Clinical Research Office. A partnership between Sheffield Teaching Hospitals NHS Foundation Trust and the University of Sheffield

Sheffield Hospitals awarded £4m to pioneer medical breakthroughs in neurosciences

Sheffield Teaching Hospitals NHS Foundation Trust has been awarded over £4m of Government funding to pioneer medical breakthroughs in the treatment, diagnosis and prevention of devastatingly progressive illnesses such as dementia, Parkinson’s disease,  motor neurone disease, stroke and multiple sclerosis.

Sheffield Teaching Hospitals in partnership with the University of Sheffield will now be designated as one of twenty NIHR Biomedical Research Centres.

The NIHR Biomedical Research Centre in Sheffield will focus on translational neuroscience and will host the development of new, ground-breaking treatments, diagnostics, prevention and care for patients suffering from debilitating diseases such as dementia, motor neurone disease, stroke, multiple sclerosis, Alzheimer’s and Parkinson disease.

The investment is part of a record £816 million  package of national research funding announced by Health Secretary Jeremy Hunt.

Twenty NHS and University partnerships across England, including Sheffield Teaching Hospitals NHS Foundation Trust, have each been awarded funding, through the National Institute for Health Research, boosting growth in clinical research in cities across the country.

Sir Andrew Cash, Chief Executive for Sheffield Teaching Hospitals NHS Foundation Trust, said: “We are delighted to have been designated as an NIHR Biomedical Research Centre. Sheffield is a recognised leader in neurosciences, and together with our strong partnerships with the city’s universities, this £4m will help us further develop and pioneer medical breakthroughs which aim to improve the lives of patients with neurological disorders and their families across the globe.”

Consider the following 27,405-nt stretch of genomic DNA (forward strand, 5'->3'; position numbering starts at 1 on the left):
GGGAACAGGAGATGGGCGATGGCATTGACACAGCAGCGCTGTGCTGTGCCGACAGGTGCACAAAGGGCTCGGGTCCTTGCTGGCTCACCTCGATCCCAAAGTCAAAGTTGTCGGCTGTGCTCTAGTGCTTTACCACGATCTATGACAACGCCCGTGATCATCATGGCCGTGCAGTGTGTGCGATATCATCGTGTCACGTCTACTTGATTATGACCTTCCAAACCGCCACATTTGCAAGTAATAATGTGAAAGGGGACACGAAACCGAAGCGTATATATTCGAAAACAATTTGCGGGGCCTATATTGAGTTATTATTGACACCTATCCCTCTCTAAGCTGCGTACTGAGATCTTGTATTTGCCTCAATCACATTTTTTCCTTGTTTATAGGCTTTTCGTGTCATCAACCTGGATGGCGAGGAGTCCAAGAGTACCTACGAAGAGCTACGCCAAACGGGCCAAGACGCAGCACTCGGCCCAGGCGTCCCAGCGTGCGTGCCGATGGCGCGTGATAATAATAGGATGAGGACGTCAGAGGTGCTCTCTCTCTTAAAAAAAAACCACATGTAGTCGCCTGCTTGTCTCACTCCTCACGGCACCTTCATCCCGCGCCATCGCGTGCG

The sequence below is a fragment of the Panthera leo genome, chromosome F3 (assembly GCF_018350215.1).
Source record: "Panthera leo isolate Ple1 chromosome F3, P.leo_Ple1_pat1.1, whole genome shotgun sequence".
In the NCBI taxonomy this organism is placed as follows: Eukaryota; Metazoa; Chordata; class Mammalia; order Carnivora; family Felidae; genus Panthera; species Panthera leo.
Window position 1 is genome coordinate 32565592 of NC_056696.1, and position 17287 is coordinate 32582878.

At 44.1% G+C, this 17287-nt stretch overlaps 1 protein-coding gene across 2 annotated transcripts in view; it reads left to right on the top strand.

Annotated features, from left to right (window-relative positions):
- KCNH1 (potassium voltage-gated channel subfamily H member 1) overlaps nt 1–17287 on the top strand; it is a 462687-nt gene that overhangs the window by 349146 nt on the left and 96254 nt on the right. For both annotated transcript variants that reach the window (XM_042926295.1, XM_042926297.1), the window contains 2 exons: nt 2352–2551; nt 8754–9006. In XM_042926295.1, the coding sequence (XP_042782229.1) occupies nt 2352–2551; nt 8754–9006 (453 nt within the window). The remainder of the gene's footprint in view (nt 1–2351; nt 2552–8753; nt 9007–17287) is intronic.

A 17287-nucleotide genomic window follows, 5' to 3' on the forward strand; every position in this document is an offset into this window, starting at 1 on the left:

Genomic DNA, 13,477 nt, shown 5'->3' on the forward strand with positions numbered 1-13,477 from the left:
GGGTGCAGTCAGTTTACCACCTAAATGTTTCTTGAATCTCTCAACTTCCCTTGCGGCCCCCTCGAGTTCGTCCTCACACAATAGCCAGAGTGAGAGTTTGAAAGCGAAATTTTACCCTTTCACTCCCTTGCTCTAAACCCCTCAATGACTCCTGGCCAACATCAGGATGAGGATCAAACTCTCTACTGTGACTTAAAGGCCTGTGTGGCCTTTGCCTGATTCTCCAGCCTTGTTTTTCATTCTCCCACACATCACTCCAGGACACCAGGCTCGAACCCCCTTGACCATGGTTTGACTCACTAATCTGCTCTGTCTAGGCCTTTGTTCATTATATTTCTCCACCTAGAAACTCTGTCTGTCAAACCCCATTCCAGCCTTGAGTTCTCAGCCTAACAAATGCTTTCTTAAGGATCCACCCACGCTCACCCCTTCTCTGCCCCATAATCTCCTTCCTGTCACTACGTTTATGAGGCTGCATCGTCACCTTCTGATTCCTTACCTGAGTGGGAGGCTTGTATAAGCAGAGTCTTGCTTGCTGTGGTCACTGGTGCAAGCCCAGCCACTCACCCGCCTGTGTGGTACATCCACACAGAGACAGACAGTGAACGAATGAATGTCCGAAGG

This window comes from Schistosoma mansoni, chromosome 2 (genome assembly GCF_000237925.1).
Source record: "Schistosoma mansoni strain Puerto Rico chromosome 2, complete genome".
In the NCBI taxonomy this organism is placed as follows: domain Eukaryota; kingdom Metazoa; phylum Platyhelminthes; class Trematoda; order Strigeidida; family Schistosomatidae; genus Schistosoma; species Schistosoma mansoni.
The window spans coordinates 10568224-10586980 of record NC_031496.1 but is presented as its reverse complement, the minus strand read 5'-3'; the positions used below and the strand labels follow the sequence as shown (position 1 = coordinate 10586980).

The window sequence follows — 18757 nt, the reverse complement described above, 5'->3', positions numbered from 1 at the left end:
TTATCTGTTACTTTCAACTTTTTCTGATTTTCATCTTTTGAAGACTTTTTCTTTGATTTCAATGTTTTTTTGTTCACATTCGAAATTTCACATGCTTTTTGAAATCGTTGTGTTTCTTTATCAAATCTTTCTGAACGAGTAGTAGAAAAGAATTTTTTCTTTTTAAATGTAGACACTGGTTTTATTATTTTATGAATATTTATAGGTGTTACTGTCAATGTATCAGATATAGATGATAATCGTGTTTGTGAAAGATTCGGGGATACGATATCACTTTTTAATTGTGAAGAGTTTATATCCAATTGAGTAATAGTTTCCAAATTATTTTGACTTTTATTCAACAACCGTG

Professor Dame Pamela Shaw, Consultant Neurologist at Sheffield Teaching Hospitals NHS Foundation Trust and Director of the University’s Sheffield Institute for Translational Neuroscience (SITraN), said:  “We are thrilled to receive this prestigious award from the National Institute for Health Research. This will take our research effort to a new level for the benefit of patients with neurological conditions.  The funding will enable us to develop exciting discoveries emerging from basic neuroscience research into experimental medicine studies aimed at developing new treatments and better outcomes for our patients.”

Health Secretary, Jeremy Hunt said: “The UK has so often led the world in health research — from the invention of the smallpox vaccine to the discovery of penicillin and the development of DNA sequencing. Today, we are making sure the UK stays ahead of the game by laying the foundations for a new age of personalised medicine.

“We are supporting the great minds of the NHS to push the frontiers of medical science so that patients in this country continue to benefit from the very latest treatments and the highest standards of care.”

Pioneering medical breakthroughs in neurosciences currently being developed by Sheffield Teaching Hospitals NHS Foundation Trust include:

  • New neuroprotective and symptomatic treatments for motor neurone disease including gene therapy studies
  • Innovative treatment using bone marrow stem cell transplantation to halt disease progression in patients with severe multiple sclerosis as featured on BBC Panorama
  • Improving the acute care of patients with cerebrovascular disease, linking with research to improve long-term disability following stroke
  • Using new technologies including advanced neuroimaging, genomics and predictive medicine measurement and modelling to better sub classify neurological disorders and to allow us to find the right treatment for the right patient on a more rapid timescale than is currently possible.  

Funding will commence in April 2017.